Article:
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Olympus Inspection and Maintenance Systems

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Ultrasonic Inspection for Aircraft Composite Panels

Olympus 35RDC Ramp Damage Checker helps prescreen for composite panel damage.

Published: Wednesday, July 29, 2009 - 13:03

(Olympus NDT Inc.: Waltham, MA) -- Solid laminate aircraft composites can be internally damaged by impacts in a way that isn't visible on the outer surface. The Model 35RDC Ramp Damage Checker is a hand-held ultrasonic instrument, developed by Olympus under a license of the Boeing Management Co. to nondestructively inspect the composite panels of an aircraft (such as the Boeing 787) for structural damage. This simple-to-operate unit is specifically designed to be used by airport personnel to quickly and accurately evaluate internal damage caused by passenger ramps or other devices that have been placed against the composite fuselage panels. These inspections need to be done quickly and reliably at the terminal gate before the aircraft flies to its next destination. For that reason, the 35RDC is designed for very simple operation and easy-to-read assessment of damage or absence of damage.

Airport ground crew can use the 35RDC with little or no training by simply holding the instrument in one hand and placing a small ultrasonic probe to the composite part. The rugged 35RDC features a backlit LCD that displays the word GOOD if no subsurface damage is found or the word BAD when it detects subsurface damage.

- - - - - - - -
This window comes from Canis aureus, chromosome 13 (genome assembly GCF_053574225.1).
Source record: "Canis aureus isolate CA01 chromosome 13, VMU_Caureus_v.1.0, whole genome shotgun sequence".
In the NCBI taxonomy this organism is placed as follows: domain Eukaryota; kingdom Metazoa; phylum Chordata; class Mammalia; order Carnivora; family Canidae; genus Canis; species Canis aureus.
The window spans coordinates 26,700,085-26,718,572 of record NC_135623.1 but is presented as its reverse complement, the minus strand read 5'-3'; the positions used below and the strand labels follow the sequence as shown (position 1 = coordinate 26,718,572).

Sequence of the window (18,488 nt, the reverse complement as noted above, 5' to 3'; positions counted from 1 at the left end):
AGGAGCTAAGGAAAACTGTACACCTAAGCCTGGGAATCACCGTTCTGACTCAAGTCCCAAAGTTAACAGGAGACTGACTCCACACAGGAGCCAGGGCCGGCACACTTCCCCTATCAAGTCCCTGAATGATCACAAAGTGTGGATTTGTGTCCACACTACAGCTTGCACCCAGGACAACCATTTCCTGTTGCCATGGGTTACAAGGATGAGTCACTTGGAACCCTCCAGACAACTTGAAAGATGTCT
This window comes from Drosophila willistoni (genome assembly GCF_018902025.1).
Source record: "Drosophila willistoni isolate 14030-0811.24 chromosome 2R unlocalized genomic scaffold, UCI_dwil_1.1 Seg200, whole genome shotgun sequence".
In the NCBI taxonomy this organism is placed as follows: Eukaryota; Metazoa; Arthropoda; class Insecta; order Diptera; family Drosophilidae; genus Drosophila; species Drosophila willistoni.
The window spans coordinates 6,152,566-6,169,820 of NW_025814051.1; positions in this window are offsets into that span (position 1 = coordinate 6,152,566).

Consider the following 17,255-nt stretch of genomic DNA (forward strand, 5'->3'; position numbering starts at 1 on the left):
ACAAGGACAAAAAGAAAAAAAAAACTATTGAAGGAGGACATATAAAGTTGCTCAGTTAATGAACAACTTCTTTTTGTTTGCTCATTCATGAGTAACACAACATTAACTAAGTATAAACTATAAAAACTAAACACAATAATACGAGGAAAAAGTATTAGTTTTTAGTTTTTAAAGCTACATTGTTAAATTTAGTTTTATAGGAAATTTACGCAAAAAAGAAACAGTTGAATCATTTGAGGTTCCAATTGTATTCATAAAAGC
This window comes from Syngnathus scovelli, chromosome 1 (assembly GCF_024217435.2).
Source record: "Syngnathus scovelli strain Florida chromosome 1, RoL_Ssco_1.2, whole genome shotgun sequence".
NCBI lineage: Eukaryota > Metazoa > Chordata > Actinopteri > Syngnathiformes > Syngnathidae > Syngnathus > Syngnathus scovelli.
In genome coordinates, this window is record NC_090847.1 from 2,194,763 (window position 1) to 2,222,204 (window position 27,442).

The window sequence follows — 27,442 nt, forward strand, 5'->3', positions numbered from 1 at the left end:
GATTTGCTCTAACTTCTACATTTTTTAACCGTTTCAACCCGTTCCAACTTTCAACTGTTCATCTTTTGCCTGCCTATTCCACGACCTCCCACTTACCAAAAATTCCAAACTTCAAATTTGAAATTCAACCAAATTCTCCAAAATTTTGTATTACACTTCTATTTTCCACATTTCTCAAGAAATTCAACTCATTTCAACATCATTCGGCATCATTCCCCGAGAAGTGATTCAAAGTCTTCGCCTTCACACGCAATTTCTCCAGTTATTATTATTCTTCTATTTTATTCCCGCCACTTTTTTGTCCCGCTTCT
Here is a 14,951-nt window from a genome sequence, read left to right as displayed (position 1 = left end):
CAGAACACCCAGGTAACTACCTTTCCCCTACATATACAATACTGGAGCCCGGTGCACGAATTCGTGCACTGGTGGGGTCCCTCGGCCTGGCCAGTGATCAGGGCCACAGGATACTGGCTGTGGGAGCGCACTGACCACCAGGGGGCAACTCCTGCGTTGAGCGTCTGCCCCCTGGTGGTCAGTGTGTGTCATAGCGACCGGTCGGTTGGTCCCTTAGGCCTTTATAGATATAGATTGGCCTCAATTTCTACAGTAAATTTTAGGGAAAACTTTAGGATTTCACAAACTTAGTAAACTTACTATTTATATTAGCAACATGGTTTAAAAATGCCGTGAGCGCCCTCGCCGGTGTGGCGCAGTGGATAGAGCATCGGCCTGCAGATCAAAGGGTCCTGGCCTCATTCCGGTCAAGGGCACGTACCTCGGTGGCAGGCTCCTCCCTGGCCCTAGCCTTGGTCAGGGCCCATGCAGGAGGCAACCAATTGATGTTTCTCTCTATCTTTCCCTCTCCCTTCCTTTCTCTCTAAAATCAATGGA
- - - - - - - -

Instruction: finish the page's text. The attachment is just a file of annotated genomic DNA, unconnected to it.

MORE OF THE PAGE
It is normally used with a 5 MHz broadband contact transducer, part number V109-RB, that can be placed or scanned on the area of composite material suspected of having impact damage. The range of composite thickness that can be tested is 0.025 in. to 0.900 in. (0.063 mm to 22.8 mm). Weighing only 0.24 Kg (8.5 oz), the 35RDC features simple one-button calibration and a long battery life, typically 150 hours. NDT

A unique feature of the 35RDC is the "beyond cal thickness" readout on the display. The readout indicates that the material being tested is thinner or thicker than it was calibrated for. This feature can avoid a bad reading when there is no evidence of internal damage.

Theory of operation

Ultrasonic sound waves travel through materials in a predictable way. When a high-frequency sound pulse generated by an ultrasonic transducer is coupled into a piece of solid laminate composite, it will travel through the material until it encounters an air boundary, at which point it will reflect back as an echo that can be detected by a gauge. In the case of structurally solid composite, that reflection will come from the back wall or the inside surface of the laminate. If, however, there is a delamination or subsurface cracking parallel to the surface, then the reflection will come instead from the damaged area and arrive earlier in time. The difference in the echo patterns from good vs. damaged material can be used to identify areas of internal damage that aren't visible from the surface.